Bone aerophones from Eynan-Mallaha (Israel) indicate imitation of raptor calls by the last hunter-gatherers in the Levant.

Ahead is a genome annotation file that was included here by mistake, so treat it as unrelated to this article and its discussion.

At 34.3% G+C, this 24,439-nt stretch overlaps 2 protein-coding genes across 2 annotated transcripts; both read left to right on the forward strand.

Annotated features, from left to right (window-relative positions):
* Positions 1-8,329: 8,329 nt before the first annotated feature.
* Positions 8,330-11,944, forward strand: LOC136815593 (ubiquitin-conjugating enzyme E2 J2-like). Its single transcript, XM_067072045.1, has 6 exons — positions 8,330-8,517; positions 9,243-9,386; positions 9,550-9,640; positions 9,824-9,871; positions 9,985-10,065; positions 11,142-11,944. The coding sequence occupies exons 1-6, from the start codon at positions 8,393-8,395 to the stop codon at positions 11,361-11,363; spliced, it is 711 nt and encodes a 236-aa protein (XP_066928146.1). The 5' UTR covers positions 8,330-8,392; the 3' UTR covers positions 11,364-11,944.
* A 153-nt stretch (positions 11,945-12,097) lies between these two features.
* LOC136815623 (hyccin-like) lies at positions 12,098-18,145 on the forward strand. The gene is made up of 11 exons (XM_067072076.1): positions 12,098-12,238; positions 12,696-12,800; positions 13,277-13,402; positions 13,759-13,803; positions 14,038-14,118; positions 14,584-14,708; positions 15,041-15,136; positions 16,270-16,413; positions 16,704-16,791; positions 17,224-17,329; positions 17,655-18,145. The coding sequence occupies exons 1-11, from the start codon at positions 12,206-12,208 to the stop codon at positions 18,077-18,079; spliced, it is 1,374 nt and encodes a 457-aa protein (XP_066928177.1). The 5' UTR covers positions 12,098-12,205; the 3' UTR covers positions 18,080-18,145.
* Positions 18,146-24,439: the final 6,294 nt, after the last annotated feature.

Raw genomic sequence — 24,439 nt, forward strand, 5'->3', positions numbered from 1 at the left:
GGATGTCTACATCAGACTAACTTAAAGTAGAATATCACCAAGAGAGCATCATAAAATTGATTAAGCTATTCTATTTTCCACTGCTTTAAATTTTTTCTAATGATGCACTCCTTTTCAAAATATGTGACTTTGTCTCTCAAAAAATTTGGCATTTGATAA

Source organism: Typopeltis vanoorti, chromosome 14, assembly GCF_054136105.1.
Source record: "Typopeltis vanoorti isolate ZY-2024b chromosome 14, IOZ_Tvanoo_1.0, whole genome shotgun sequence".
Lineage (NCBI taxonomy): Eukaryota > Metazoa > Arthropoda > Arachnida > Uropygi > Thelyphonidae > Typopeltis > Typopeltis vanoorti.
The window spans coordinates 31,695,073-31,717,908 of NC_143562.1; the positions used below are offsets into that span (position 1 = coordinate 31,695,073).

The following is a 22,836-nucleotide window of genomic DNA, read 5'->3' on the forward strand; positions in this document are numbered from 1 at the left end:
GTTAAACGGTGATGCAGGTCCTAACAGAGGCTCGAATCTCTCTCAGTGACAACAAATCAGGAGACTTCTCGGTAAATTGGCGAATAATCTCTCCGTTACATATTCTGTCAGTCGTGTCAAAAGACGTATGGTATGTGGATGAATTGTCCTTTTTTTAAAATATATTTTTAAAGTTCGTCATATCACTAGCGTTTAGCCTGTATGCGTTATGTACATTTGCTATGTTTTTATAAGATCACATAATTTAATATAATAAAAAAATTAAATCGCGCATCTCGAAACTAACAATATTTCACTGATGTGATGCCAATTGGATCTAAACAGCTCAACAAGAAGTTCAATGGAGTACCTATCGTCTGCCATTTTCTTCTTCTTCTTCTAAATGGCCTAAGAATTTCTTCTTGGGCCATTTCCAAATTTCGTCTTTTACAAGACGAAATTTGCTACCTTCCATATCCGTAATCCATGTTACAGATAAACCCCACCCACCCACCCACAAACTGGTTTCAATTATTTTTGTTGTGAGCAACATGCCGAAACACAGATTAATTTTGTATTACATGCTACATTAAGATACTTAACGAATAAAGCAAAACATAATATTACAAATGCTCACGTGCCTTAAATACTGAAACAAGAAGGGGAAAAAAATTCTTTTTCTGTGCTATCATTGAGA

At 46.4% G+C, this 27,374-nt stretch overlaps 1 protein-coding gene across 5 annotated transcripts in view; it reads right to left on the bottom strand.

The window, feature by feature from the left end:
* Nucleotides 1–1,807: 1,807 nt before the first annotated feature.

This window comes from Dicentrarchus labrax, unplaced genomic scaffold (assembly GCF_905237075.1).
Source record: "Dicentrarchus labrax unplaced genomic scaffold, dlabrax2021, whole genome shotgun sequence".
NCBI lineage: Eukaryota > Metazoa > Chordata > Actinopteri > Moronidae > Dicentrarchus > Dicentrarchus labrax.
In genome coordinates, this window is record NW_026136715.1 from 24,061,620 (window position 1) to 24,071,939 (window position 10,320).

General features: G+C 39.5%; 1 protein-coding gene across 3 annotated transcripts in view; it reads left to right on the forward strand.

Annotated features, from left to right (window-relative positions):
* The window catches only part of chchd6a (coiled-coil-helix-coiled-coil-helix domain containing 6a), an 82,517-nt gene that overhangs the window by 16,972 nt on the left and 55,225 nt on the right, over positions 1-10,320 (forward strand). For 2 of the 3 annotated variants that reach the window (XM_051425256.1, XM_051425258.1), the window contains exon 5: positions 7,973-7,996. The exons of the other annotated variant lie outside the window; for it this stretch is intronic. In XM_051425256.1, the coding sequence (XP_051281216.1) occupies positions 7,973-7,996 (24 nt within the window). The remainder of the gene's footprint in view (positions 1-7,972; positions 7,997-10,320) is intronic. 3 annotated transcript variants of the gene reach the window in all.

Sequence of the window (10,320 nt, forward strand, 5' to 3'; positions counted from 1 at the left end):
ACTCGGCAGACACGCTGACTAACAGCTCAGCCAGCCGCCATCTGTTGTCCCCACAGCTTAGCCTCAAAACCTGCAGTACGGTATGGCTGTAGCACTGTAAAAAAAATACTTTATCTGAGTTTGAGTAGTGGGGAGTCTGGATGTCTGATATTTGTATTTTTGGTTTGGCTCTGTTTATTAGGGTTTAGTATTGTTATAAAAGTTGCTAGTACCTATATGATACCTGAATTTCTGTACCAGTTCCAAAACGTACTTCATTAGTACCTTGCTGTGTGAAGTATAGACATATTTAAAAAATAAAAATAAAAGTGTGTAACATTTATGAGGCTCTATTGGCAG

Direct evidence for Palaeolithic sound-making instruments is relatively rare, with only a few examples recorded from Upper Palaeolithic contexts, particularly in European cultures. However, theoretical considerations suggest that such artefacts have existed elsewhere in the world. Nevertheless, evidence for sound production is tenuous in the prehistoric archaeological record of the Levant, the study of music and its evolution being sparsely explored. Here we report new evidence for Palaeolithic sound-making instruments from the Levant with the discovery of seven aerophones made of perforated bird bones in the Final Natufian site of Eynan-Mallaha, Northern Israel. Through technological, use-wear, taphonomic, experimental and acoustical analyses, we demonstrate that these objects were intentionally manufactured more than 12,000 years ago to produce a range of sounds similar to raptor calls and whose purposes could be at the crossroads of communication, attracting hunting prey and music-making. Although similar aerophones are documented in later archaeological cultures, such artificial bird sounds were yet to be reported from Palaeolithic context. Therefore, the discovery from Eynan-Mallaha contributes new evidence for a distinctive sound-making instrument in the Palaeolithic. Through a combined multidisciplinary approach, our study provides important new data regarding the antiquity and development of the variety of sound-making instruments in the Palaeolithic at large and particularly at the dawn of the Neolithic in the Levant.